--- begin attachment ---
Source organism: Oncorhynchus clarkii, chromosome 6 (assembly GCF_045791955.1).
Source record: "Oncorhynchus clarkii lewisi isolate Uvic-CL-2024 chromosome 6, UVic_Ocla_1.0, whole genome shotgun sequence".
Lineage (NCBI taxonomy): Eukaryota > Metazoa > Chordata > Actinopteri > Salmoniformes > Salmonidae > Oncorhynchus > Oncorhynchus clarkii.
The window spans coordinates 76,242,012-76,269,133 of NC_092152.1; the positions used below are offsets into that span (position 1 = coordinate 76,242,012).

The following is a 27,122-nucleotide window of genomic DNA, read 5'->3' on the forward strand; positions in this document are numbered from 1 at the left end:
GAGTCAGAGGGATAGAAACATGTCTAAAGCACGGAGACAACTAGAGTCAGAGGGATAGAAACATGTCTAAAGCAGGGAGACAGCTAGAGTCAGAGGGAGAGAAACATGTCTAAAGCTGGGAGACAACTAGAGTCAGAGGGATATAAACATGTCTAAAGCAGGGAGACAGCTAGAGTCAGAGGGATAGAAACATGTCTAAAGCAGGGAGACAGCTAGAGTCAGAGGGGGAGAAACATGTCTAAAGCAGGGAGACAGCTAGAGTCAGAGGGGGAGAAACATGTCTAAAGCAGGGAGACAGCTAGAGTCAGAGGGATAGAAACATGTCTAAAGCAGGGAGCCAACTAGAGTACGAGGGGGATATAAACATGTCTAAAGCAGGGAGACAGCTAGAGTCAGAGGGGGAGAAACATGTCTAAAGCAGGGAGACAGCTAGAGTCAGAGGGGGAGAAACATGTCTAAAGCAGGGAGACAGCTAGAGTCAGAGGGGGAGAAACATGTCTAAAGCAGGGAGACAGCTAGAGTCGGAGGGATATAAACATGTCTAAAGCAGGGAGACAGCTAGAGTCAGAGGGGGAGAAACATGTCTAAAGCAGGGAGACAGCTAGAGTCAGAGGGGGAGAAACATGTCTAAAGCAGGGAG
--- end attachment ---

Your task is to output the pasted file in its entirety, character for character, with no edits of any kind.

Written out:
Source organism: Oncorhynchus clarkii, chromosome 6 (assembly GCF_045791955.1).
Source record: "Oncorhynchus clarkii lewisi isolate Uvic-CL-2024 chromosome 6, UVic_Ocla_1.0, whole genome shotgun sequence".
Lineage (NCBI taxonomy): Eukaryota > Metazoa > Chordata > Actinopteri > Salmoniformes > Salmonidae > Oncorhynchus > Oncorhynchus clarkii.
The window spans coordinates 76,242,012-76,269,133 of NC_092152.1; the positions used below are offsets into that span (position 1 = coordinate 76,242,012).

The following is a 27,122-nucleotide window of genomic DNA, read 5'->3' on the forward strand; positions in this document are numbered from 1 at the left end:
GAGTCAGAGGGATAGAAACATGTCTAAAGCACGGAGACAACTAGAGTCAGAGGGATAGAAACATGTCTAAAGCAGGGAGACAGCTAGAGTCAGAGGGAGAGAAACATGTCTAAAGCTGGGAGACAACTAGAGTCAGAGGGATATAAACATGTCTAAAGCAGGGAGACAGCTAGAGTCAGAGGGATAGAAACATGTCTAAAGCAGGGAGACAGCTAGAGTCAGAGGGGGAGAAACATGTCTAAAGCAGGGAGACAGCTAGAGTCAGAGGGGGAGAAACATGTCTAAAGCAGGGAGACAGCTAGAGTCAGAGGGATAGAAACATGTCTAAAGCAGGGAGCCAACTAGAGTACGAGGGGGATATAAACATGTCTAAAGCAGGGAGACAGCTAGAGTCAGAGGGGGAGAAACATGTCTAAAGCAGGGAGACAGCTAGAGTCAGAGGGGGAGAAACATGTCTAAAGCAGGGAGACAGCTAGAGTCAGAGGGGGAGAAACATGTCTAAAGCAGGGAGACAGCTAGAGTCGGAGGGATATAAACATGTCTAAAGCAGGGAGACAGCTAGAGTCAGAGGGGGAGAAACATGTCTAAAGCAGGGAGACAGCTAGAGTCAGAGGGGGAGAAACATGTCTAAAGCAGGGAG